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Things are going great so far. These limit things are easy, right? Well, we hope so. They not too complicated so far. In fact, they won't get a whole heck of a lot tougher this section either, as we move from evaluating them graphically to evaluating limits by hand.
The only thing we really have to be careful about is keeping track of which method we're using to evaluate these suckers. The first one we'll teach you is called direct substitution. The name really says it all.
Alllllrighty then. If this were the first section, we would be reaching for our graphing calculator to see what this guy looks like. However, it is actually so much easier than that.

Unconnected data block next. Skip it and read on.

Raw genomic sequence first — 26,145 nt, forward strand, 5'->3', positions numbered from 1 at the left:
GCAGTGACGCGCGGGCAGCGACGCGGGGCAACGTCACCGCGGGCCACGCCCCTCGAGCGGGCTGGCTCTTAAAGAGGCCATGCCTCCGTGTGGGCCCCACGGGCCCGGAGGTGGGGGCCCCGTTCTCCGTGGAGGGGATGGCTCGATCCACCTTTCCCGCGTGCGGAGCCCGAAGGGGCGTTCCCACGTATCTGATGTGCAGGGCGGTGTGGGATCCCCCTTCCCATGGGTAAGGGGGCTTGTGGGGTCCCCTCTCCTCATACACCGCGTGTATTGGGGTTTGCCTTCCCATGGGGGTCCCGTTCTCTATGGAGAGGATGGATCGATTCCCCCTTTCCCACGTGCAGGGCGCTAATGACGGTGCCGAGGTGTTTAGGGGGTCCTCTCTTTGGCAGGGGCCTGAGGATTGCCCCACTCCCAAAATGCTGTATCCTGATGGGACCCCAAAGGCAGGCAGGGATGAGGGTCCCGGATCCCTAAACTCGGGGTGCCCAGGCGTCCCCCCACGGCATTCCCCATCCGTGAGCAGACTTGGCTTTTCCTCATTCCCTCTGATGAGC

This function is continuous, as there are no x values that make it undefined. As a result, we can put 3 in for x and the outputted value will be our solution.
This is great because not only is it easy to remember what to do, but it's actually pretty straightforward as well. Notice that the "" disappears when we actually substitute 3 in for x. This is typically what's going to happen. We just don't want you to look like a limit noob when you attack these problems.
The direct substitution method is, from now on, our go-to method. It is our A+, number-one choice when it comes to evaluating limits. Why don't we give it another go?
Direct substitution? Apply directly to the function.
Yes, it really can be that simple. Lucky us.